The internet has enabled us to connect in ways that we couldn’t before. It’s faster, cheaper and it’s the most modern way of communicating, but are people communicating with the real you online? People fall in love online, start businesses and find jobs online.
There is a lot of activity going online; it has enhanced human interaction. This week, out and about talked with some people about their online personas and whether they fit with their general, face to face personalities.
By Pearson Mbendera
Some people are aware of the effects of their online activities and post information that is in line with their overall agenda in life, like Clive Chikuku, who said this about his online activities.
I’m concerned about my image, so I keep my accounts clean and I do not lie online. I’m not worried; my profiles reflect the person I am in actuality. I don’t want my online activities to hurt my career or my relationships.”
With a lot of employers carrying out online background checks while sifting through a list of applicants, one’s online information may hurt of make their career prospects, and when it is incorrect, it might do more harm than good.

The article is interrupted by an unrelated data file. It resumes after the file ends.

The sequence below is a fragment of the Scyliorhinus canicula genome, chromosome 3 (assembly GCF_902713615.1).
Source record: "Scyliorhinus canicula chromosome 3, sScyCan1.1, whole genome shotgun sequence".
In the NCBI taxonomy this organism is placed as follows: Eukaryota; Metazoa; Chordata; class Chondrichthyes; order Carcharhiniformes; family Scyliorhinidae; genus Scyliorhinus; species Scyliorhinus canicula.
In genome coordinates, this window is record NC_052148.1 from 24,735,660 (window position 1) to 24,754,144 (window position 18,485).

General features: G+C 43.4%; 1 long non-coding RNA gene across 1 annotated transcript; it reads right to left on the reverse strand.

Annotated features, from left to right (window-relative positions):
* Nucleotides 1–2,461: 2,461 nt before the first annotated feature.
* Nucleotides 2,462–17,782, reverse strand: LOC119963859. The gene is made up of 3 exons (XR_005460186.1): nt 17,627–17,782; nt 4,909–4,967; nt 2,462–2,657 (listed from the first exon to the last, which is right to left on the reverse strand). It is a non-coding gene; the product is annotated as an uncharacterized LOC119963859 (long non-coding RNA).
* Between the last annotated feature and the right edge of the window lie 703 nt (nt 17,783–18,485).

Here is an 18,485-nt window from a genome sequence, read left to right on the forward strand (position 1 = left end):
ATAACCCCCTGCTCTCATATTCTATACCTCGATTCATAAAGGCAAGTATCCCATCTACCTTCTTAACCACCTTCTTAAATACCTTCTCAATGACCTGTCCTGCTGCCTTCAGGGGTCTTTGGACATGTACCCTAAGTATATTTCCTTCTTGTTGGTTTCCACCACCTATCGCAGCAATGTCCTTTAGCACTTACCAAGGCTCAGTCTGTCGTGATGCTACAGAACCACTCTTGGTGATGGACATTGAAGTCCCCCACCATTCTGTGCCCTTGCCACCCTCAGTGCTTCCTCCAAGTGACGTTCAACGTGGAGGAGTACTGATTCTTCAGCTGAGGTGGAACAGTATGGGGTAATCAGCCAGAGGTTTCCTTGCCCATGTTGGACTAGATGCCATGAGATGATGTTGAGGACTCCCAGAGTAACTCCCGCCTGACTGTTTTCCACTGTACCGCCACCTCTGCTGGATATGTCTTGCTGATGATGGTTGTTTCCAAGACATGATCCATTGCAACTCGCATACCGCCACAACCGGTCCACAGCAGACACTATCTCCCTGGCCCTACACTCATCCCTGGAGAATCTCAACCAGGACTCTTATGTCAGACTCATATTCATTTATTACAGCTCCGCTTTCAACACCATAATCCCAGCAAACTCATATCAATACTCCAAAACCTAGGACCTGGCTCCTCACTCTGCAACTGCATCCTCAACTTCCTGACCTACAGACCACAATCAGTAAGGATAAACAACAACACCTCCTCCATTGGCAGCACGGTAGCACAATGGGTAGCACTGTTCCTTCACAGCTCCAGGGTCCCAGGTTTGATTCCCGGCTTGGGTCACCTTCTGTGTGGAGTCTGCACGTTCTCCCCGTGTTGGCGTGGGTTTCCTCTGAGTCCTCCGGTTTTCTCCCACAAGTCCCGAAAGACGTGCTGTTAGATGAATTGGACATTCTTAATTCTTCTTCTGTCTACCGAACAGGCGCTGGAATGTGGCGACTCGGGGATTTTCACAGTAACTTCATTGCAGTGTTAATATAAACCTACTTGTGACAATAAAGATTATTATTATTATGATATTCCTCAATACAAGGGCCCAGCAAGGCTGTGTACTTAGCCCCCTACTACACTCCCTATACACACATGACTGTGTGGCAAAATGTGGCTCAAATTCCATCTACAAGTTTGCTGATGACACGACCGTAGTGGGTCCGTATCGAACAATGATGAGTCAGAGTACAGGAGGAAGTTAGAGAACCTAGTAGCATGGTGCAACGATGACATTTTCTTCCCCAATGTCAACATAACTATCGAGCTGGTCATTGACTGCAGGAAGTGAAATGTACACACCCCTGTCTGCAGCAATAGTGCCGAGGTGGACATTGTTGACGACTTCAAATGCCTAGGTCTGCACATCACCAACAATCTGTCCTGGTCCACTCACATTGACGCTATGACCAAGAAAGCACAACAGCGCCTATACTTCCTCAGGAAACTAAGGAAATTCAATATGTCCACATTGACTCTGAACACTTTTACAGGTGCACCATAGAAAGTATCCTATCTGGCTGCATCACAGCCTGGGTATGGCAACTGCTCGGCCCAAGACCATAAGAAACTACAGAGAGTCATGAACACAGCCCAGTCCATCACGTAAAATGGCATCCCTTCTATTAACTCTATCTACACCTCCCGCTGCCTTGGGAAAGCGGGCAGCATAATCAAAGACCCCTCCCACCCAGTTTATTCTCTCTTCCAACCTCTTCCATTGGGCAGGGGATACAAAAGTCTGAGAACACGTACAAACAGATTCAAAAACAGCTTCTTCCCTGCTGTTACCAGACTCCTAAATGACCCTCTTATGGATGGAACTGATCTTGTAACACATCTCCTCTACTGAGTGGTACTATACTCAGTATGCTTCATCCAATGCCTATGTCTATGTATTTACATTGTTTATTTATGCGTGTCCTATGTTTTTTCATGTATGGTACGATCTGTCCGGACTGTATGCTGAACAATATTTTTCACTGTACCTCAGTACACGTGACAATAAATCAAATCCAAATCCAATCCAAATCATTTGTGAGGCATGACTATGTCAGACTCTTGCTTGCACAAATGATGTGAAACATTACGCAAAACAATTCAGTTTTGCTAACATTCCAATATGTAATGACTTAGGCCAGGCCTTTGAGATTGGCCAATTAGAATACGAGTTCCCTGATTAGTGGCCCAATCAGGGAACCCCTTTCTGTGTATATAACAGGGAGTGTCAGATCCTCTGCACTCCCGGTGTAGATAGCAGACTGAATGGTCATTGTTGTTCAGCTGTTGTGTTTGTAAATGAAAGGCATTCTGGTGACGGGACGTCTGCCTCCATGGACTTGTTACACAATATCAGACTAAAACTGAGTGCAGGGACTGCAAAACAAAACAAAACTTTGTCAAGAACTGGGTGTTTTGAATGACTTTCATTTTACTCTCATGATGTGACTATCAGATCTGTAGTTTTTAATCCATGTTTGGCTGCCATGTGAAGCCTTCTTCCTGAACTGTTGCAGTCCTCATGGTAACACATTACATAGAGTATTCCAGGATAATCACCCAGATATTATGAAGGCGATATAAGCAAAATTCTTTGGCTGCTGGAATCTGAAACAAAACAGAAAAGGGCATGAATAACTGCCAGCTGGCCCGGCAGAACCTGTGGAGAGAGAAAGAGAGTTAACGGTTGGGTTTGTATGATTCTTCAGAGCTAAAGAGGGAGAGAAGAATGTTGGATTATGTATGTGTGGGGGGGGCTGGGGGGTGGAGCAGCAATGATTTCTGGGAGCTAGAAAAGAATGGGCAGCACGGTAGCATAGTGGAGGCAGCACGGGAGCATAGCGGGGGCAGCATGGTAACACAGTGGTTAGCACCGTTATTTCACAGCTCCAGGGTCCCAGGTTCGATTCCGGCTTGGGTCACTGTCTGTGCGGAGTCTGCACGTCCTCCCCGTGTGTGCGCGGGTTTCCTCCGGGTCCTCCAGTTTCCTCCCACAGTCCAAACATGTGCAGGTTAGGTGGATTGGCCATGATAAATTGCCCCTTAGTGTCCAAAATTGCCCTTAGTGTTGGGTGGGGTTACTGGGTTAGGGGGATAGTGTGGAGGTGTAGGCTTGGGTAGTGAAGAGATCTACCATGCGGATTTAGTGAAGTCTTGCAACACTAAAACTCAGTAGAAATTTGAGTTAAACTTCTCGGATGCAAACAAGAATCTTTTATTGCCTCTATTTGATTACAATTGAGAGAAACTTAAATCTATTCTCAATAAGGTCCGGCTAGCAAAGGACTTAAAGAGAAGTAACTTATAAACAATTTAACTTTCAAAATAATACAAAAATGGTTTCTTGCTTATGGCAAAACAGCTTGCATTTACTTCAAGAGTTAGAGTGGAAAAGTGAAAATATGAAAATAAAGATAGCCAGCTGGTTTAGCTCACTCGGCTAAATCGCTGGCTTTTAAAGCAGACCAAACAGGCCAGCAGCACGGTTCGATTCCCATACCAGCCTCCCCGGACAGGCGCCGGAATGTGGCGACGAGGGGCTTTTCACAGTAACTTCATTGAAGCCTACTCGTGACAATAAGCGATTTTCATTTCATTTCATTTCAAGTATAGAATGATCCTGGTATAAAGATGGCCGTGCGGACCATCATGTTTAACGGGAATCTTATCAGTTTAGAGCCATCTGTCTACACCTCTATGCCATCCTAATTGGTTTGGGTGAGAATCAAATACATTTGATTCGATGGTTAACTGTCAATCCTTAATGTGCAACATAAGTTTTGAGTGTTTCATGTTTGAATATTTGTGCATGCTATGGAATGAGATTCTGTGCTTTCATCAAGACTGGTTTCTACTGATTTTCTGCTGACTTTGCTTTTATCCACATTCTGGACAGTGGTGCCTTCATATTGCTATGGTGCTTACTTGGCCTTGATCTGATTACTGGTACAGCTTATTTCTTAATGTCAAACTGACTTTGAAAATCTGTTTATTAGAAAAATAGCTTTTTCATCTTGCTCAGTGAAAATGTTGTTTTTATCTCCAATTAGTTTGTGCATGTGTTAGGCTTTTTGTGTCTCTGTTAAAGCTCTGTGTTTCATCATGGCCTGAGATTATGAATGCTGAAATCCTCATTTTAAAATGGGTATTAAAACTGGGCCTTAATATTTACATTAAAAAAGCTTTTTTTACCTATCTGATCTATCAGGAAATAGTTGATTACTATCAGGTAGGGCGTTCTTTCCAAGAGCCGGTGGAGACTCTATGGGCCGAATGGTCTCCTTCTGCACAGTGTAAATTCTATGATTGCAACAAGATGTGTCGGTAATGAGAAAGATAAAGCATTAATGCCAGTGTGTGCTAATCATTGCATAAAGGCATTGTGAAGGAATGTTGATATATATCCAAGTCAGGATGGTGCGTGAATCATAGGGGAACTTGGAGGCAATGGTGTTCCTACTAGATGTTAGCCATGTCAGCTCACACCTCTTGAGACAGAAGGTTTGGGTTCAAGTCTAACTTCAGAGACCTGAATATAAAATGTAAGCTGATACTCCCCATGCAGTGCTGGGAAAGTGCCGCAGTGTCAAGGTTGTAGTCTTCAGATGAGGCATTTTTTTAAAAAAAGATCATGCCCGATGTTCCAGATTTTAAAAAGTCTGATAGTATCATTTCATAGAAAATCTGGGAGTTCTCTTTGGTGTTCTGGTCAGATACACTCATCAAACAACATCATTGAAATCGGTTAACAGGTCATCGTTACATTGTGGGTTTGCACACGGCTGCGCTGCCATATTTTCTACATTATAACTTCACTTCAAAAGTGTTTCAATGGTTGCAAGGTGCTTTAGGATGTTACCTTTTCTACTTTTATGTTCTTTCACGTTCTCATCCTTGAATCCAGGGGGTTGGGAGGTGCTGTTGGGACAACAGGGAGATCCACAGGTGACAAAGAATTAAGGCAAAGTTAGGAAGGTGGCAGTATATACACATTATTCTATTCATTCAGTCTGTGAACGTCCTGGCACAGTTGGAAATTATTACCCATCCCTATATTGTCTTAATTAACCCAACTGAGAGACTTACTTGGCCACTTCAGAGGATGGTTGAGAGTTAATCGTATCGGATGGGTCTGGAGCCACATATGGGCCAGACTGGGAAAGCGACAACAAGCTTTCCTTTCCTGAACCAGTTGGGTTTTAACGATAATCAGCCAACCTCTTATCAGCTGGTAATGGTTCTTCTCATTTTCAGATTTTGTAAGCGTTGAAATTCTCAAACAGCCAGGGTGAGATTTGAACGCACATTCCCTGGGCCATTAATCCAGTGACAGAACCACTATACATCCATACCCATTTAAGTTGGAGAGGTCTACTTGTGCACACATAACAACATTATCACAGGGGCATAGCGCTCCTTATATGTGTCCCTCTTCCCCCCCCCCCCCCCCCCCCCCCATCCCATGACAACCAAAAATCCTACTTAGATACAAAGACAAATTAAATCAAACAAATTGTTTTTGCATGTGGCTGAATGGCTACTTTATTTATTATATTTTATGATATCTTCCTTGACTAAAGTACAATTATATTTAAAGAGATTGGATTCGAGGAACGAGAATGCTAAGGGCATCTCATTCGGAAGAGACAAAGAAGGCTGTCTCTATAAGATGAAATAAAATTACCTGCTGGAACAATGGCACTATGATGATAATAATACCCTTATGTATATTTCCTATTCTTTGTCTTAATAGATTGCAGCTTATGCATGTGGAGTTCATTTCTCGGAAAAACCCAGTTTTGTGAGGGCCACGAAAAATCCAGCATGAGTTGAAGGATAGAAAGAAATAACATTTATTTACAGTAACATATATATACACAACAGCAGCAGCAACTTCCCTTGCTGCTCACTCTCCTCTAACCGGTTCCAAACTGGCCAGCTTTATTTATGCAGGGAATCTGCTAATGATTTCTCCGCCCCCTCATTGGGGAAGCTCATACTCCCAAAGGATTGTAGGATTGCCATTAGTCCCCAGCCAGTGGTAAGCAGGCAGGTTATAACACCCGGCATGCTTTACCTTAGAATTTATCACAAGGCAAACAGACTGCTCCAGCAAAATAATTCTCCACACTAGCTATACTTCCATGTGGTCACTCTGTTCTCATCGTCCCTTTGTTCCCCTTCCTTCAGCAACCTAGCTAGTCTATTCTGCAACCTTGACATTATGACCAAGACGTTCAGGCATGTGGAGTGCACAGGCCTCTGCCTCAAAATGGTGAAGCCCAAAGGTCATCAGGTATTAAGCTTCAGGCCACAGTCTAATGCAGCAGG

With a lot of privacy concerns, many people are wary of the information they post online and who they share it with, putting some security and privacy settings on their pages so that the information doesn’t get read by the wrong person.
But not all the information people post online is a correct representation of the people they really are, some have online personas that contradict their real life personas.
They don’t even consider it to be lying. When I asked Clara about her Facebook page that showcases her rather glamourous life, she said this about lying online
That’s why people post the best pictures of them and stuff like that, who am I not to do the same?”
But is it not lying and does it even matter? We give out a more positive representation of ourselves out there. We post about parties we enjoyed when we were busy chatting online, the expensive food someone has bought us to portray an image of wealth and high social status, that’s how the game is played or is it?
Some even go ahead to create fake profiles so that they can say things they won’t be able to say in their own name, to stalk some people they want to know more about but can’t quite get close enough because of a fractured history.
“Maintaining healthy relationships is hard enough, and when those relationships are online, with a bunch of strangers, it becomes even harder, and when these people lie, that just makes the whole experience tormenting” Bemoaned a girl who has been lied to consistently by a lot of guys online.
I may not have had a chance of interviewing you, but we would like to hear from you. Is that the real you online, or some fabrication you have created?